To understand how it all has happened, it is necessary to turn to the history. America’s founders always tried to get rid of oppressive British surveillance and unreasonable search and seizure. Understanding that privacy was necessary for every basic right in the Constitution, the fourth Amendment was introduced. The fourth Amendment was designed to impede the government from tracking or searching personal information, unless there is a substantial reason to consider that a crime has taken place (“US Constitution, Amendment IV”). Using the NSA surveillance system, the US government is violating the highest law of the country that is the Constitution. With the adoption of the Patriot Act in 2001 the government increased its surveillance requests to a much greater extent. Rather than obtaining a warrant for an individual person suspected of crime, the government could now make a long list of persons, even those under no suspicion of criminal activity. FISA agents are not required to disclose what court orders are being approved and supporting evidence is not needed. It is all protected by secrecy without a system for verifications and balances (“USA Patriot Act”). If the NSA is collecting information on somebody based on what a person reads, or the websites he or she visits, the person is likely to never know or get to stop it no matter who the person is. The agency claims to work within the limits of law, while completely ignoring basic principles and procedures. People are being constantly observed without any warrants or even serious reasons. Internet users get under surveillance entering specific keywords and there are thousands of words that the government tracks (Cohen). Almost any email that is sent might lead to a person’s account being monitored. This kind of tracking can make a person a second guess what he or she says thus limiting freedom of speech and basic privacy. If people are no longer in control of what they say they are not in control of their lives either. Mass spying violates people’s rights and deprives of their basic freedoms. Free press is no longer free and is constantly under surveillance; it gets under the control of the government and so can be easily misused as a tool for propaganda. In such a way, the government violates another right of people that is right to be informed and get unbiased pure data which is the basis of a democratic society. Even as protests mounted, the United States government still supports a vast cyber spying program, and President Obama has called only for some minor reforms still not making any serious changes to the system (Bennett). What was found out through the Snowden’s disclosures is that the United States government is collecting all of metadata which reveals social and professional networks of people, their connections and location at a particular time. Social networks, mail, banking services and popular search engines are all under the control of the government. The problem is that most of the data that is accessed today on the Internet is not actually on one’s own computer anymore, but out there in the open third-parties management and a lot of information can be easily intercepted. Government spying could be the first step toward a police state. This situation leads to a tendency that all commerce is unsafe, all communications are unsafe and people are completely deprived of their privacy. Multiple laws are misinterpreted for the purposes of NSA thus allowing surveillance and data collection which was not initially allowed by the Constitution.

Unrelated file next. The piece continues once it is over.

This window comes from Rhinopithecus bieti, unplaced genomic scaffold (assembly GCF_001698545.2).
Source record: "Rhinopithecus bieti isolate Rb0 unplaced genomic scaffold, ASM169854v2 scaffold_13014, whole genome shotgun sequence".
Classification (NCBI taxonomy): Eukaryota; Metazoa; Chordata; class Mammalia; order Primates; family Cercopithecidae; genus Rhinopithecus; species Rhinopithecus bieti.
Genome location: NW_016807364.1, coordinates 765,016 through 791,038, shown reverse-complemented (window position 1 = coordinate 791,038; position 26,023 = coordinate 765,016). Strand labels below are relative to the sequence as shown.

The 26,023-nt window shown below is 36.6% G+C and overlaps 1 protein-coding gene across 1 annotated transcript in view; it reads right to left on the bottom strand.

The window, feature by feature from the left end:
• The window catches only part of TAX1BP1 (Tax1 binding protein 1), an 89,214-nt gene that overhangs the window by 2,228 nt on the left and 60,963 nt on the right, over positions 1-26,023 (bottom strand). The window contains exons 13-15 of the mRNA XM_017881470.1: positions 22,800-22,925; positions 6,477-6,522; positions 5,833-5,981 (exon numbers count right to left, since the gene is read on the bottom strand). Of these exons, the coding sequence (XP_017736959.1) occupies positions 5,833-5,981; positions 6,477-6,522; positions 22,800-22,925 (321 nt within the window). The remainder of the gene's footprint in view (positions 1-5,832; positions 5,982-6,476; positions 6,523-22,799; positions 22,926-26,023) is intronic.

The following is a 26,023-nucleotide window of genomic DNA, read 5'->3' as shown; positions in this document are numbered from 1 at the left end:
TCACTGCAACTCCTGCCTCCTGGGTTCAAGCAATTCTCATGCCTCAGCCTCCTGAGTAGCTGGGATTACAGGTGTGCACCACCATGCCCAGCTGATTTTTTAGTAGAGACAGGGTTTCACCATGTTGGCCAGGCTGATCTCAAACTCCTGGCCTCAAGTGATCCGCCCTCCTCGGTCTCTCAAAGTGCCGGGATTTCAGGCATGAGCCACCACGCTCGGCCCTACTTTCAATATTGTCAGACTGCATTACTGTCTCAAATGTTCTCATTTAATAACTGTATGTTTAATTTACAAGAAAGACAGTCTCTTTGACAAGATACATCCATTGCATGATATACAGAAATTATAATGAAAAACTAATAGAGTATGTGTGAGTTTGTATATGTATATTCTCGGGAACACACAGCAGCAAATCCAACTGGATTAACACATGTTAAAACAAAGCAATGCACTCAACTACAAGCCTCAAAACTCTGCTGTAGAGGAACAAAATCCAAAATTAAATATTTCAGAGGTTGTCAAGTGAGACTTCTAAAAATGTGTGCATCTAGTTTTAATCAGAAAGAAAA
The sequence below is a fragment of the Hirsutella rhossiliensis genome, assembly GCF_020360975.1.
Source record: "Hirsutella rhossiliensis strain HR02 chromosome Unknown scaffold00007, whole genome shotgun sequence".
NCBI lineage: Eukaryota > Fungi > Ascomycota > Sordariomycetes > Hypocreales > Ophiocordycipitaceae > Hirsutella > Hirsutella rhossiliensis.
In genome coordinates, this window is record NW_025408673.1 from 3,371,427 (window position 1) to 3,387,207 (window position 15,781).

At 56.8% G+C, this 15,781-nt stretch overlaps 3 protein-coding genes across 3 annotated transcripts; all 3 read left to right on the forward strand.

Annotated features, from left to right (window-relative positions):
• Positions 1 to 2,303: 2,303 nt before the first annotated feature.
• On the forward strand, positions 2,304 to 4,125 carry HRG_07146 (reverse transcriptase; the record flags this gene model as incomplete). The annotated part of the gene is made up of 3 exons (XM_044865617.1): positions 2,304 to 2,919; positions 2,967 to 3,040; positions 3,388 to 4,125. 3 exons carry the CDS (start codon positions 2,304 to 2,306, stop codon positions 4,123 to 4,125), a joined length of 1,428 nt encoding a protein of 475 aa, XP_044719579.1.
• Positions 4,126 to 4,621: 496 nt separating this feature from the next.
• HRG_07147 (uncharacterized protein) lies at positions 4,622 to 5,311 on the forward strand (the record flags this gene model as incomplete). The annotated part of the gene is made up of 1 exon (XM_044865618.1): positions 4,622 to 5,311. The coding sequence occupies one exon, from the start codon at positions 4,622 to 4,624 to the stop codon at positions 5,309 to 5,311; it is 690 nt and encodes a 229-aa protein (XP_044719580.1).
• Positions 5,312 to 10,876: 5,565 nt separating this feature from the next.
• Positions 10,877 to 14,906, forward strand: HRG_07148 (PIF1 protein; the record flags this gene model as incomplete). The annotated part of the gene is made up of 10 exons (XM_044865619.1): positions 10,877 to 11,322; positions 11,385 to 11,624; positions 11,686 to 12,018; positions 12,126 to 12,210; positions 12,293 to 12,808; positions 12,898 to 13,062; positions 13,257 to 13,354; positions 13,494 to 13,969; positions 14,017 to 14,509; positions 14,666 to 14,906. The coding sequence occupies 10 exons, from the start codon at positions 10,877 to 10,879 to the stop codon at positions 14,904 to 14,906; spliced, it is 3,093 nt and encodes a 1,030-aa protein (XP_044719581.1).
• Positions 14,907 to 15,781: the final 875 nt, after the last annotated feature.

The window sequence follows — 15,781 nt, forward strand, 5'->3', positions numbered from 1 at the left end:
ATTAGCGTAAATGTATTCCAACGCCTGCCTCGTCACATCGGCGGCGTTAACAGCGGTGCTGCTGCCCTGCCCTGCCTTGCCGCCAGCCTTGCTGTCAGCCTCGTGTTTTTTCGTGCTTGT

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But nevertheless it has its positive sides as well, and government incentives can be understood to some extent. If to consider surveillance, it is not just about trying to catch terrorists. What else the federal government is doing to benefit from more electronic surveillance is the job done by internal revenue service. The government has a job of trying to make sure that everybody pays taxes for all the money they earn. For instance, those citizens who work from home have to be overlooked as the government has to trace every kind of transaction that generates income. Citizens need to pay taxes to ensure steady development of social programs and so the government has to monitor the cash flow. These are not necessarily justifications for electronic surveillance, but these are the reasons the government has for doing it. Another reason is to trace people who might be breaking election law by providing false advertising and arranging donations and contributions for political parties which is illegal (Federal Election Commission).